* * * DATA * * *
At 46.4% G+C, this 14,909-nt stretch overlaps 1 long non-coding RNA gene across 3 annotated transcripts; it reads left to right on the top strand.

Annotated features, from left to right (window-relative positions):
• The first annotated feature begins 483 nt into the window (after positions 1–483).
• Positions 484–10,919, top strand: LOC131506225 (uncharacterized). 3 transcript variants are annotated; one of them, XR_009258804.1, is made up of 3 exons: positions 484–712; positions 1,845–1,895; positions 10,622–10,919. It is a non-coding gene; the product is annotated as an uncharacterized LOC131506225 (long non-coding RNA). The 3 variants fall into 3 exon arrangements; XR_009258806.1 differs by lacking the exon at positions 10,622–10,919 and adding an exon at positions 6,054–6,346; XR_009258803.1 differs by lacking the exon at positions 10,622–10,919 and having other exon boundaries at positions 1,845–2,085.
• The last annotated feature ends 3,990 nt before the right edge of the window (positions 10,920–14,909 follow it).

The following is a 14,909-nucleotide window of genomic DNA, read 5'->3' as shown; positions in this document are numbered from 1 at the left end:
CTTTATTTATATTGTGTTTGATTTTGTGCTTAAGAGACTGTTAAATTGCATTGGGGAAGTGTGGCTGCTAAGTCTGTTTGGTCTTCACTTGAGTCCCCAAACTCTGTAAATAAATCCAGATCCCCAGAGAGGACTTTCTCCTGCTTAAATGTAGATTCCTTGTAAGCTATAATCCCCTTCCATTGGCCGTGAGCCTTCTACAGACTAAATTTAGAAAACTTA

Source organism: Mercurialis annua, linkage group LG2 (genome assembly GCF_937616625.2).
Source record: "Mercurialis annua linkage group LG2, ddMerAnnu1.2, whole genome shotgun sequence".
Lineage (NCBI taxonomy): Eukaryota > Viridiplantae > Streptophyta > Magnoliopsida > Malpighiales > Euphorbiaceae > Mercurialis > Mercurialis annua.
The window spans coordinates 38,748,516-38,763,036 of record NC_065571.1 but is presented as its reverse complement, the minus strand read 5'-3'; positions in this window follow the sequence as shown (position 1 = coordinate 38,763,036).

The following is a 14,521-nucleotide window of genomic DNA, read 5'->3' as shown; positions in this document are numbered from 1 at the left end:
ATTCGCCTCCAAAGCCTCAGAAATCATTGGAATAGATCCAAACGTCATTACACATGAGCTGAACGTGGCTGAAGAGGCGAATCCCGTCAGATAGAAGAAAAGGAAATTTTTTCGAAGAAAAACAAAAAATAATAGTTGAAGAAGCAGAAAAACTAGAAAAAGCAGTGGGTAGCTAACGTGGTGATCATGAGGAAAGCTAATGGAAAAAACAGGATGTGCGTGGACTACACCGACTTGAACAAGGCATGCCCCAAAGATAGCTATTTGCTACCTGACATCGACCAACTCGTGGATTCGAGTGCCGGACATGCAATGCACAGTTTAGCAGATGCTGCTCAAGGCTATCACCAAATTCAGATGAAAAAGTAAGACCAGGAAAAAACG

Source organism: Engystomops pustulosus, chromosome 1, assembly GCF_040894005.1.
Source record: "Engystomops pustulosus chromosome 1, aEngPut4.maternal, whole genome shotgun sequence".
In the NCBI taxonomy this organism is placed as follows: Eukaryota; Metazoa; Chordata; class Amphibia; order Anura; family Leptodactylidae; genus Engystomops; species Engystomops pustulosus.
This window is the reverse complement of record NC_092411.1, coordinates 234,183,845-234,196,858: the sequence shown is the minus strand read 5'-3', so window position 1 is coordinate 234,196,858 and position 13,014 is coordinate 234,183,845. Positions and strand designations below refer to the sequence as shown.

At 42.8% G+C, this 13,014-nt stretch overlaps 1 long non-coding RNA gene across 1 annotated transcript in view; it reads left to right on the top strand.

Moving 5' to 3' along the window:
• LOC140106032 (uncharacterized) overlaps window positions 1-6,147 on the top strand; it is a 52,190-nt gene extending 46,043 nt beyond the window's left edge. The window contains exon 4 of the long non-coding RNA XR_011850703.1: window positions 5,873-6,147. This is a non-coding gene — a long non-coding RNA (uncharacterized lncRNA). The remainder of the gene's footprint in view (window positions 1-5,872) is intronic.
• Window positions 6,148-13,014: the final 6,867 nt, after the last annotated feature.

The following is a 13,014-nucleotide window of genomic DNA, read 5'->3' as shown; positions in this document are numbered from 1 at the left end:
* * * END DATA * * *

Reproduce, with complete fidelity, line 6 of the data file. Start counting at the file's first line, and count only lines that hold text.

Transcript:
The following is a 14,909-nucleotide window of genomic DNA, read 5'->3' as shown; positions in this document are numbered from 1 at the left end: